In 1897, Bolivia resolved differences with Argentina through diplomatic channels, yielding 170,758 km², and in 1909 it handed over 250,000 km² to Peru to delimit the border and settle the dispute over the Copacabana peninsula.

In 1927 the Standard Oil discovers oil in the Bolivian Chaco Occidental and assumes that the deposits remain under Paraguayan territory, where did the Dutch Royal Dutch Shell exploration rights. In 1932, both companies promoted a war in which 35,000 Paraguayans and 50,000 Bolivians lost their lives, until the signing of a treaty that awarded Paraguay three-quarters of the territory of the Chaco: about 234,000. km²

Military Governments and Revolutionary Movements

Starting in 1920, the country experienced periods of strong internal political tensions that ended with the hegemony of the liberal and conservative parties.

Between 1935 and 1946, Bolivia is ruled by nationalist soldiers who had been protagonists of the Chaco War. Ideas for change are being developed to include the indigenous sector, promote the integration of the eastern part of the country, and reverse the profits from mining and hydrocarbons in favor of the State. Unions of miners and workers emerge that unite around the Central Obrera Boliviana (COB).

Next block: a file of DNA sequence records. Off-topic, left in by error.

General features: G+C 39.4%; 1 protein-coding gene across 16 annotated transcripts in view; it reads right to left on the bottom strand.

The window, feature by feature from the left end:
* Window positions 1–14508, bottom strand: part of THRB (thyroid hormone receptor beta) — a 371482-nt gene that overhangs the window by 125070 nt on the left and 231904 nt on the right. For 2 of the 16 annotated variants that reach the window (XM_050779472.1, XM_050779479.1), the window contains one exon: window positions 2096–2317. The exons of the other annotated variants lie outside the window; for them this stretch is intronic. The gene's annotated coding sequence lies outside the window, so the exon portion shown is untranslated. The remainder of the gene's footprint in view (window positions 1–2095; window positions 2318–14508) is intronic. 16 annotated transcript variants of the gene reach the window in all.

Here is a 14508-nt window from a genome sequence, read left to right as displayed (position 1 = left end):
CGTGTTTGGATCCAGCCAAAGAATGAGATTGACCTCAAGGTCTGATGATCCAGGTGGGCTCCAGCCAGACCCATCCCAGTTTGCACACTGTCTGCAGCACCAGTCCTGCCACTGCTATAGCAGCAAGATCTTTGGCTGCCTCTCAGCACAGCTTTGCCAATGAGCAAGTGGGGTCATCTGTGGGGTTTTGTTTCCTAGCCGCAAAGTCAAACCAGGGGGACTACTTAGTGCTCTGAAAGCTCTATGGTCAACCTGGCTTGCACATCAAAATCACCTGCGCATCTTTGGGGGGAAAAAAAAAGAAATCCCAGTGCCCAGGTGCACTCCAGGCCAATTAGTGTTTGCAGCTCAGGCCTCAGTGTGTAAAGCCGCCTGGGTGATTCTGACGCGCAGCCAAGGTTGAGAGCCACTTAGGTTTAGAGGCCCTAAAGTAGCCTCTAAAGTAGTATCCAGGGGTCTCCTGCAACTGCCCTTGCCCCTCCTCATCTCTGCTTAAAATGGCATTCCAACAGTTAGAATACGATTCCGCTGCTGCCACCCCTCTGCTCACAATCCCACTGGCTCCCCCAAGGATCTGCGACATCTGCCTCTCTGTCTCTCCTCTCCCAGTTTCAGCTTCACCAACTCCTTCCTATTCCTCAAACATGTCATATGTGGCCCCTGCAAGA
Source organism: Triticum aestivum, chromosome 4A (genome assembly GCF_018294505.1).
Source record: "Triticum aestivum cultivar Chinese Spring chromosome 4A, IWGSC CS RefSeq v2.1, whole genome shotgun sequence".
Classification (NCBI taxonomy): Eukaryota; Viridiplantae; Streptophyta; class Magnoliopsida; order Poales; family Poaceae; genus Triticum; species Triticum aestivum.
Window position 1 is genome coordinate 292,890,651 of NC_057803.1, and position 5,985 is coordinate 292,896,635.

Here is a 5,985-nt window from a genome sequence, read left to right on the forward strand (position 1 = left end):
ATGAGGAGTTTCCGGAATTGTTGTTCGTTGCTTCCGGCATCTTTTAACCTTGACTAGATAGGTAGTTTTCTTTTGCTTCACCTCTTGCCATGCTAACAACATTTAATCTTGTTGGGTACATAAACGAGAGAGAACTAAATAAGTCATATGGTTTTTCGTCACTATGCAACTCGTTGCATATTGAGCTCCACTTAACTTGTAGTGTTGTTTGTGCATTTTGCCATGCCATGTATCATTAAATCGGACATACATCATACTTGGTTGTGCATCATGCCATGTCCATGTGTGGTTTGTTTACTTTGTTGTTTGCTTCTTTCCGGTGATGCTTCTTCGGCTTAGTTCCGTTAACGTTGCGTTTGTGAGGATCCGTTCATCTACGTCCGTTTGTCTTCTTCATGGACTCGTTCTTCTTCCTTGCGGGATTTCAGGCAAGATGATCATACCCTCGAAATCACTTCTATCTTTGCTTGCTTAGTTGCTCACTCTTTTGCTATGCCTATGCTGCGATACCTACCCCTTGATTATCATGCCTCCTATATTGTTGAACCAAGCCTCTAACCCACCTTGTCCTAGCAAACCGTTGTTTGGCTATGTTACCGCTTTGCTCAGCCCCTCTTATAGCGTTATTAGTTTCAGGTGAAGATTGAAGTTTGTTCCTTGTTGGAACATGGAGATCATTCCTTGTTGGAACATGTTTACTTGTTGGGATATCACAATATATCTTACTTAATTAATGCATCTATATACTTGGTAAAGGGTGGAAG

In the 1951 presidential elections, the exiled leader of the Revolutionary Nationalist Movement (MNR), Víctor Paz Estenssoro, achieved almost half of the votes cast. However, the political-mining elite tries to prevent the election of Paz Estenssoro and President Mamerto Urriolagoitia hands over the government to a military junta headed by General Hugo Ballivián.

In April 1952, multiple popular uprisings took place that gave rise to the National Revolution, a process of transformations in citizen participation, the distribution of land, the control of the State over natural resources and the Bolivian economy. In 1952, Victor Paz Estenssoro, exiled in Buenos Aires, came to the government.